I’m a lesbian, but I’m not homophobic
As a longtime activist for LGBT rights, I am often asked if I am a lesbian or a gay.
I have never been, but there is no denying the label, and it is a label that has helped me survive as an activist, an author, and a public figure.
As someone who was raised as a straight person, I have been taught that being gay is not okay and that it does not matter what your sexual orientation is.
I’ve had a lifetime of being told by my peers that being lesbian is bad and that you’re not worthy of love.
This label has helped to mold my view of myself as an individual and as a human being.
It’s been a source of frustration for me, as it has been for other LGBT people who are raised by straight parents and are sometimes the only ones who see them as lesbians.
I grew up in a homophobic household, where I was taught that gay people were disgusting and that being a lesbian was a sin.
I remember being in my early teens and hearing about a boy I’d never met named Tom who was gay.
He was the only boy I knew that was gay, and we never discussed it.
When I went to college, I was shocked that people had called me a lesbian.
It was like the word was thrown at me, and I felt ashamed for saying anything about it.
The first time I came out was at a dinner party when I was 21.
I was there to speak about how I felt about being in the closet and how my peers treated me as a lesbian when I wasn’t.
I had a huge smile on my face when I told my story.
But I knew it was a lie.
The moment that word came out, I had to get out of my house.
The next year, I went back to college and I was very lucky that my roommate was supportive and that everyone at my house supported me.
I felt so ashamed of being a queer person that I hid my true identity.
I could not accept the label that I was.
I knew, though, that it had hurt my family.
My mom was so upset when I said I was gay to her.
I didn’t even know that I had been raised in a very homophobic household.
She would always remind me that I shouldn’t talk about it, that I should just be happy that I am who I am and that I love myself and that we can move on.
But when she found out that I actually liked my girlfriend and that she loved me, she was furious.
She didn’t want me to leave her house.
I know that’s not something that I would have said to my parents.
I never wanted to leave my home.
I would cry.
When my mom asked me to tell her about the gay story, I told her that it was one of the most difficult things I had ever done.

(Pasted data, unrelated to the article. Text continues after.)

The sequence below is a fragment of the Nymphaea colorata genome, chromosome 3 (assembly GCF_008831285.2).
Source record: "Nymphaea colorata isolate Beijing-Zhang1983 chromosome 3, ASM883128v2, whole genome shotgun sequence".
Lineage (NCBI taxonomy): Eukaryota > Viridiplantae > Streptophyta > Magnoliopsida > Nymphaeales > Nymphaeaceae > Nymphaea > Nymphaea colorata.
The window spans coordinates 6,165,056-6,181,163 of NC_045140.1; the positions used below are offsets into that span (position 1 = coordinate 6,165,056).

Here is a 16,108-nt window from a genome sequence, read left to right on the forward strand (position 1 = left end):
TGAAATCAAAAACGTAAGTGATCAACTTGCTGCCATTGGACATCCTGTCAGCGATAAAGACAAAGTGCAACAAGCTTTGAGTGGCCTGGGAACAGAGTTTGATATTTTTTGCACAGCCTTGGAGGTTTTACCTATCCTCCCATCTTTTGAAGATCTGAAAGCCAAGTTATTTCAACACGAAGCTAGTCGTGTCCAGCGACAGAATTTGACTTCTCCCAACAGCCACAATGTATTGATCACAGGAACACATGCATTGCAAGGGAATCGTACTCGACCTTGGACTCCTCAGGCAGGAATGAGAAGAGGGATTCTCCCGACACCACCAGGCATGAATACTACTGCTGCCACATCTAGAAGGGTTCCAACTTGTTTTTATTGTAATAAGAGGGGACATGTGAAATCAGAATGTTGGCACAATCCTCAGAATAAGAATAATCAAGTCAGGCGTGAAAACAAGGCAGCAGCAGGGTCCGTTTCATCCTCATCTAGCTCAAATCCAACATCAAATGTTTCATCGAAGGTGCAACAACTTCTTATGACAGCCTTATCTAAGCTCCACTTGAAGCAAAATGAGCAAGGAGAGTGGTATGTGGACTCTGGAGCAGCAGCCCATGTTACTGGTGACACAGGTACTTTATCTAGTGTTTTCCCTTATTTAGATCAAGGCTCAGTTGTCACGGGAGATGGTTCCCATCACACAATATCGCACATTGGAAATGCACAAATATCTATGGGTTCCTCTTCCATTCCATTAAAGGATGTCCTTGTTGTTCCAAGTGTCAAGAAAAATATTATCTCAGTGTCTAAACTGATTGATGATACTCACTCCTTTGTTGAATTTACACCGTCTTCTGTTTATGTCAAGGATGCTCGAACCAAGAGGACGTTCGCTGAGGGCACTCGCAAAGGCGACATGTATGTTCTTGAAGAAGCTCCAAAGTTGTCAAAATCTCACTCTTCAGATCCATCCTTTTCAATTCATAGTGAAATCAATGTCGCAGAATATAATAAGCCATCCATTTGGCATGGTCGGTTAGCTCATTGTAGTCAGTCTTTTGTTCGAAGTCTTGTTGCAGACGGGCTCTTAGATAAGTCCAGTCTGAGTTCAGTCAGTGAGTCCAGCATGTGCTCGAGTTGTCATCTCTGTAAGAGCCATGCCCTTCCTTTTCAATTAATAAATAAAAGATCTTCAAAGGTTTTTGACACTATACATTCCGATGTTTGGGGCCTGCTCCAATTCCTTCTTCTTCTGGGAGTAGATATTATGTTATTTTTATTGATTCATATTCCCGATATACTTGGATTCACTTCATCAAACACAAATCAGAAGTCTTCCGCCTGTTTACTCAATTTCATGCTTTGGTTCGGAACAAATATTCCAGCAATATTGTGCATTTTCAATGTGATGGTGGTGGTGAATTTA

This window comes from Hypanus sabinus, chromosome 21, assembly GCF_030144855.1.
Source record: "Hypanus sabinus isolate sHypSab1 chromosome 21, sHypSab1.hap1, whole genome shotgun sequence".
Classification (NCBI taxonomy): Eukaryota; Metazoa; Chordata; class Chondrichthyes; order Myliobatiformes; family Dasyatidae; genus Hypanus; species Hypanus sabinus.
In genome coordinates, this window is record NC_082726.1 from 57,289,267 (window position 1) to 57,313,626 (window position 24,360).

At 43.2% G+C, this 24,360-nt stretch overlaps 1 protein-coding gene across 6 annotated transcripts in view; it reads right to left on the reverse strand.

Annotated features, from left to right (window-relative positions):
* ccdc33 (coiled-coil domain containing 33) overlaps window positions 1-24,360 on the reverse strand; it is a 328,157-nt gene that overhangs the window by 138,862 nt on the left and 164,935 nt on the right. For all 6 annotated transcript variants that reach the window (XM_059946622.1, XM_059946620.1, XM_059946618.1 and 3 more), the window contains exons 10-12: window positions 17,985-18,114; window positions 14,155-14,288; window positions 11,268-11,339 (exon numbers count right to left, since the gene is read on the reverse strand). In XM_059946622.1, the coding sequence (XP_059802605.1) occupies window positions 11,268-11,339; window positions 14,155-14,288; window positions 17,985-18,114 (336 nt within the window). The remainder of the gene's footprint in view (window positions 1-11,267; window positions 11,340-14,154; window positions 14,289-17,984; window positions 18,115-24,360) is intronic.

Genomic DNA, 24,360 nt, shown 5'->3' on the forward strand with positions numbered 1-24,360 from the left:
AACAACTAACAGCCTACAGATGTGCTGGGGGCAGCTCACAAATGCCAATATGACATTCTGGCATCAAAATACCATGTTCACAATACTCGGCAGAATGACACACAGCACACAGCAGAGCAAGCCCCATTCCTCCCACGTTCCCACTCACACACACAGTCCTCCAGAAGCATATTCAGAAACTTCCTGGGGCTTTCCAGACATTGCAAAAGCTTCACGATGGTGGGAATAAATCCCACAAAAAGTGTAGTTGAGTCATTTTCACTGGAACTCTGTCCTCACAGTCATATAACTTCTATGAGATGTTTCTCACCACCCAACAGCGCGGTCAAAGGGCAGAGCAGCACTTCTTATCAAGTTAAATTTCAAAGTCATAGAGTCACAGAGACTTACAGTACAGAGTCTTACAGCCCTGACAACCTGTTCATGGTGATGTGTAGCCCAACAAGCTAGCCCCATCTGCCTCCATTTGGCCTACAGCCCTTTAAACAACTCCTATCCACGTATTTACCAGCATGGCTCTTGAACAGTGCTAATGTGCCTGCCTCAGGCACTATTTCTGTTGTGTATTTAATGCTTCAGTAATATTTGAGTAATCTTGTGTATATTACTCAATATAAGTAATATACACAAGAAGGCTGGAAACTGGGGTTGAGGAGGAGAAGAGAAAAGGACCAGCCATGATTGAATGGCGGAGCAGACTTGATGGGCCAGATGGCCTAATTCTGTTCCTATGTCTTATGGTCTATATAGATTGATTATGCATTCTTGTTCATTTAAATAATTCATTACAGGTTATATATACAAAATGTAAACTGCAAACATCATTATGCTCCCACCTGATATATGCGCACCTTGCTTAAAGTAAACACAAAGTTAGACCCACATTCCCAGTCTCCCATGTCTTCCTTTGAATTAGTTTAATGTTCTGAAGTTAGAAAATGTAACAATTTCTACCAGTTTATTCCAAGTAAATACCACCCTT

I did not want her to believe me when I spoke out about being gay.
She never listened, and that is how I wound up being closeted for years.
For a long time, I kept my closeted identity to myself.
I just thought it was my choice.
But the more I spoke about being a gay person, the more she was angry with me.
She said, “You have to keep it to yourself.”
It hurt me deeply.
I told myself that I didn “have to” keep my secret.
I always knew I wasn�t a homosexual, and no one had ever told me that.
I figured it was normal for me to be attracted to men and to have gay friends.
I wanted people to know about me.
That is what my friends and family told me, but no one listened to me.
Then, one day, my mom got home and her eyes lit up.
She asked me, “Do you really want to tell me?”
It was then that I finally realized what was going on.
I thought I was normal.
But she knew that it would hurt me to talk about my sexual orientation, and she would never tell me, because she had always believed that I wanted to hide it.
She hated that I thought that being straight was a choice, and now I felt like I was going to be a burden to my family, and to my friends.
It took a while for me and for many other LGBT youth to come to terms with who we are.
We still live in a heterosexist society.
We are still taught that we are different.
We have to live in fear and fear of ridicule.
We live in an age when we are taught that our sexuality is not worthy.
We must keep our sexuality a secret to avoid being labeled a “fag.”
We must constantly work to maintain a heterosexual identity and not to be embarrassed.
When we try to tell our parents, they will never listen.
They think that their family and society are against them and that they are crazy.
I wish I could have told my mom, but she was too young to understand the difference between